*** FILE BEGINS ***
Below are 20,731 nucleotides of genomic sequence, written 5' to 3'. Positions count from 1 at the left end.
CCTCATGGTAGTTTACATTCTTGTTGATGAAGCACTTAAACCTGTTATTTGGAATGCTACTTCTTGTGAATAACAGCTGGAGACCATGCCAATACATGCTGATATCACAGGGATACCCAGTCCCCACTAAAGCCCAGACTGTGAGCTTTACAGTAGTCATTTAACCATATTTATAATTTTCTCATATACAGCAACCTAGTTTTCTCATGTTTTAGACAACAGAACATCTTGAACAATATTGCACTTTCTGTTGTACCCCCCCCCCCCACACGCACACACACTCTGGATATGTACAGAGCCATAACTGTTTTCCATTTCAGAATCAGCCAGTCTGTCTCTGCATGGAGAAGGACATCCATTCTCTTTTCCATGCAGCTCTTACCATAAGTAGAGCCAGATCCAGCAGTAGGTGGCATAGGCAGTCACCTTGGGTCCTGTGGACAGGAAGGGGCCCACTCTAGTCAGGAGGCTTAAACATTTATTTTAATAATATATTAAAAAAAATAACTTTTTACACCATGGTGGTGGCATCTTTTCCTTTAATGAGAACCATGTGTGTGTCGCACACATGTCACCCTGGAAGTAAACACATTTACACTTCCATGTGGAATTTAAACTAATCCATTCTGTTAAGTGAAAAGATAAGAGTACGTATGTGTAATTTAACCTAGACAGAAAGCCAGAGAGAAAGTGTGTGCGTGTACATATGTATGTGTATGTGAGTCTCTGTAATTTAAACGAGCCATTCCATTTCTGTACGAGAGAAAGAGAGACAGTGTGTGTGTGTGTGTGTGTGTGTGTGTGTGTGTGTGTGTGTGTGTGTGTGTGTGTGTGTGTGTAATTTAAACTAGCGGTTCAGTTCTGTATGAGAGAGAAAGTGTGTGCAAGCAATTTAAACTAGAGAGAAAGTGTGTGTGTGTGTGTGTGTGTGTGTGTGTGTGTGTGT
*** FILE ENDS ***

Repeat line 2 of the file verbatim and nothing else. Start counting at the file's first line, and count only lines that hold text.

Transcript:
CCTCATGGTAGTTTACATTCTTGTTGATGAAGCACTTAAACCTGTTATTTGGAATGCTACTTCTTGTGAATAACAGCTGGAGACCATGCCAATACATGCTGATATCACAGGGATACCCAGTCCCCACTAAAGCCCAGACTGTGAGCTTTACAGTAGTCATTTAACCATATTTATAATTTTCTCATATACAGCAACCTAGTTTTCTCATGTTTTAGACAACAGAACATCTTGAACAATATTGCACTTTCTGTTGTACCCCCCCCCCCCACACGCACACACACTCTGGATATGTACAGAGCCATAACTGTTTTCCATTTCAGAATCAGCCAGTCTGTCTCTGCATGGAGAAGGACATCCATTCTCTTTTCCATGCAGCTCTTACCATAAGTAGAGCCAGATCCAGCAGTAGGTGGCATAGGCAGTCACCTTGGGTCCTGTGGACAGGAAGGGGCCCACTCTAGTCAGGAGGCTTAAACATTTATTTTAATAATATATTAAAAAAAATAACTTTTTACACCATGGTGGTGGCATCTTTTCCTTTAATGAGAACCATGTGTGTGTCGCACACATGTCACCCTGGAAGTAAACACATTTACACTTCCATGTGGAATTTAAACTAATCCATTCTGTTAAGTGAAAAGATAAGAGTACGTATGTGTAATTTAACCTAGACAGAAAGCCAGAGAGAAAGTGTGTGCGTGTACATATGTATGTGTATGTGAGTCTCTGTAATTTAAACGAGCCATTCCATTTCTGTACGAGAGAAAGAGAGACAGTGTGTGTGTGTGTGTGTGTGTGTGTGTGTGTGTGTGTGTGTGTGTGTGTGTGTGTGTGTGTGTAATTTAAACTAGCGGTTCAGTTCTGTATGAGAGAGAAAGTGTGTGCAAGCAATTTAAACTAGAGAGAAAGTGTGTGTGTGTGTGTGTGTGTGTGTGTGTGTGTGTGT